Now, there is the main pot of $135 and a theoretical side pot between you and the second player, but there are no chips in the middle.

This is one of the rare situations in poker where you have almost no incentive to bluff. There is simply no way you’ll win this hand without going to a showdown because the all-in player will get to show their hand no matter what.

If you have a hand with little or no showdown value, there is no incentive to try and bluff the other player. Even if they fold, you won’t win the pot with seven high against the all-in player, so you don’t achieve much by bluffing.

There is still a case to be made for playing your big draws aggressively because your hand will look stronger as your opponent knows you will have to go to a showdown.

Texas holdem all in rules

Also, Texas Hold'em all in rules dictate that if you don’t get there, you can only lose a limited amount if you can get the other player to fold.

The point is, avoid forcing the issue in a dry side pot with very weak hands because it just doesn't make sense.

It'll annoy other players, and it won't really help improve your win rate as the only way to win in these situations is by showing down the winner.

Bet Sizing in Side Pot Scenarios

Quite often, you’ll find yourself in a situation where there is an active side pot that you’ll have to fight for. As an example, you open to $20, the other player 3-bets to $65, and a player in the middle decides to put in the remainder of their stack for $40.

You decide to just flat call and see the flop.

Now, there is $120 in the main pot and $50 in the side pot, so this is a much different scenario than the one with a dry side pot. Even if you lose the main pot, you can still get at least $50 back if the other player folds.

One of the biggest issues players have with these scenarios is how to size their bets. While the total pot is $170, the active pot is just $50, so which one do you use as the guideline for sizing your bets?

If you use a sizing that’s too small, you’ll be kind of telegraphing that you’re only fighting for the side pot and have no hopes of winning the main.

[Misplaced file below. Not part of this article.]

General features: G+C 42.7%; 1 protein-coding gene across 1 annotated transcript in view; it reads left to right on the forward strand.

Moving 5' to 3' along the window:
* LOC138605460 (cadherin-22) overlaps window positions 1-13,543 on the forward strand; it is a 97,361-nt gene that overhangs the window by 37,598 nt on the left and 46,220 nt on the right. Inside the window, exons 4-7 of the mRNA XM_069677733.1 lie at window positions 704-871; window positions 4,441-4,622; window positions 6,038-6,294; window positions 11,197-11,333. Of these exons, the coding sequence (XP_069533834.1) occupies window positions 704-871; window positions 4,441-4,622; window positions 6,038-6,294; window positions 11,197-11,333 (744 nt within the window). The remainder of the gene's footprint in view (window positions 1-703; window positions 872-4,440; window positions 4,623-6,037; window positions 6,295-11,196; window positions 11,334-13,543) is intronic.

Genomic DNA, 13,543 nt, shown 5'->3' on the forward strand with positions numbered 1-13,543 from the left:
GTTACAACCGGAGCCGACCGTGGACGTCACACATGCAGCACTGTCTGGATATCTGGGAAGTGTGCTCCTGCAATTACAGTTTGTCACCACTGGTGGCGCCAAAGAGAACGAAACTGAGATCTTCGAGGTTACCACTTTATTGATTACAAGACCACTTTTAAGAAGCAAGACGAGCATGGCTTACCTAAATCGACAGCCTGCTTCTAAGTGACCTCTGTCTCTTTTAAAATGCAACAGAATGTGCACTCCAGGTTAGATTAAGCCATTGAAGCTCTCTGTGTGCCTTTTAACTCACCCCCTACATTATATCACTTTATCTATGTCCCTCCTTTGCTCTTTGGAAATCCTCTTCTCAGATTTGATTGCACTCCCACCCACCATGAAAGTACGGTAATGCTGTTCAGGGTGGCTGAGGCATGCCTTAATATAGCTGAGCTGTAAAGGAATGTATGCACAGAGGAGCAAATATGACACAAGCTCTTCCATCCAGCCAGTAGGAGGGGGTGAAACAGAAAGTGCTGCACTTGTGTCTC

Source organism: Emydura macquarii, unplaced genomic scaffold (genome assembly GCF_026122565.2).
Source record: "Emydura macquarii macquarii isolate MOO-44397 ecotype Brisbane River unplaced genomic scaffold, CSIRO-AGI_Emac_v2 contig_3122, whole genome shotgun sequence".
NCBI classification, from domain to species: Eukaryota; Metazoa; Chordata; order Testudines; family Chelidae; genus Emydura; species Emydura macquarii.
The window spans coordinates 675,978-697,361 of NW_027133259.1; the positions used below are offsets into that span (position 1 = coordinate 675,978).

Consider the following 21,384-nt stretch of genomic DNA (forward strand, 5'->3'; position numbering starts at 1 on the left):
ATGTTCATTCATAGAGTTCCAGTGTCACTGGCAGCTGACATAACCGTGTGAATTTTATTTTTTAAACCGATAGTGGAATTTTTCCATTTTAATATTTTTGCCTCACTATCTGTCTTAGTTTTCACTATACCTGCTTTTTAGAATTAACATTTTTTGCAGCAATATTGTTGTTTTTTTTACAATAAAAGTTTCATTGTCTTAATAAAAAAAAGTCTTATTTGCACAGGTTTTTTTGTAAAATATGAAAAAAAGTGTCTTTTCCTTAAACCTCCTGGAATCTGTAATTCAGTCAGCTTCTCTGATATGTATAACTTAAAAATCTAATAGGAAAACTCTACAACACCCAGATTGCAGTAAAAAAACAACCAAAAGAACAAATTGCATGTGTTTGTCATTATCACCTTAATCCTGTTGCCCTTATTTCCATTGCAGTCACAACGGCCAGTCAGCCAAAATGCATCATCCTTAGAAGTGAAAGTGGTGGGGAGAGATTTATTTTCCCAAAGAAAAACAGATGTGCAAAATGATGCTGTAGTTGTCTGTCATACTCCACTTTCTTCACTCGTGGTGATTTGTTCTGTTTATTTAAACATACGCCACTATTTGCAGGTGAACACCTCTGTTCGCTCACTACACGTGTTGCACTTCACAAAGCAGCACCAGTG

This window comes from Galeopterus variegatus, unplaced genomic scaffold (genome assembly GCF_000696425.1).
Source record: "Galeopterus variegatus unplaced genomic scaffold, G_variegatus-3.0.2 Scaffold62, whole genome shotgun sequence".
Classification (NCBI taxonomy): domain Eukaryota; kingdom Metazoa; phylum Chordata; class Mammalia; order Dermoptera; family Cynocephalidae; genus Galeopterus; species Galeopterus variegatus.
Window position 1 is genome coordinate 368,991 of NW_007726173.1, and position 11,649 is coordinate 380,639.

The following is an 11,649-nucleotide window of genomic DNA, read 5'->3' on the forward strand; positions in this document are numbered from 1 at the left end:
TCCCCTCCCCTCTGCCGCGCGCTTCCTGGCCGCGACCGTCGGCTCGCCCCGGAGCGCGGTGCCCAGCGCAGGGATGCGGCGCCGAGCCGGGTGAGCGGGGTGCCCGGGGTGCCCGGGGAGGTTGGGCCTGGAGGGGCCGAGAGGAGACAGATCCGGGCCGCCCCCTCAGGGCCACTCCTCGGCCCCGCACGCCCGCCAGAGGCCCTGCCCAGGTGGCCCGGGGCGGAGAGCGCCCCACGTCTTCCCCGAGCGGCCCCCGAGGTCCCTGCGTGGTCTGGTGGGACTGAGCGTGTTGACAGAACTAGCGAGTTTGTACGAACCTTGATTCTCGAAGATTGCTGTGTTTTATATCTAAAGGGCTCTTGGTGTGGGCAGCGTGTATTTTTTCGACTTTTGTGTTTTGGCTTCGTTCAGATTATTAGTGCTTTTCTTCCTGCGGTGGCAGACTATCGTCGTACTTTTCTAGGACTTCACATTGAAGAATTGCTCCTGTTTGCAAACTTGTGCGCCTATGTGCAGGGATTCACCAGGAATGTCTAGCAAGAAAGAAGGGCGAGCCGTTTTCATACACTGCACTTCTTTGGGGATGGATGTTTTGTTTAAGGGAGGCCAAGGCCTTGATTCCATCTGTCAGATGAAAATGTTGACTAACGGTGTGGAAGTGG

If you go too big, it might look very strong and make things very easy for your opponent, allowing them to continue only with the very top of their range.

While there is no magic formula, you should try to find a middle ground. For example, if you'd bet around $70 if there were no side pot, you can go with the sizing of around $40 or $50.

This will help continue building the side pot and also charge your opponent to stick around.

Depending on how things develop on the turn and the river and what kind of an opponent you're up against, you can try different sizes or go in the pot control mode.

This also goes back to whether you prefer GTO or exploitative poker. GTO players will stick to math and will not deviate from it.

Exploitative players will look for opportunities against different opponent types, sometimes over-betting or under-betting to provoke a certain reaction.

Side Pot Poker Summary

If you read through this entire article, you know more about side pots and poker side pot strategy than most players.

Admittedly, it’s not the most important you need to know when playing, but every small bit counts. Understanding finer points of different all in poker scenarios will help you become a better player.

At the very least, you'll know now how to make sure you're not getting shorted by accident when you find yourself in one of these spots. You should also have a solid idea of how to approach side pot scenarios in terms of strategy.

Finally, you'll be able to resolve any side pot disputes during your home poker games and help get things moving along instead of losing half an hour figuring out who gets what!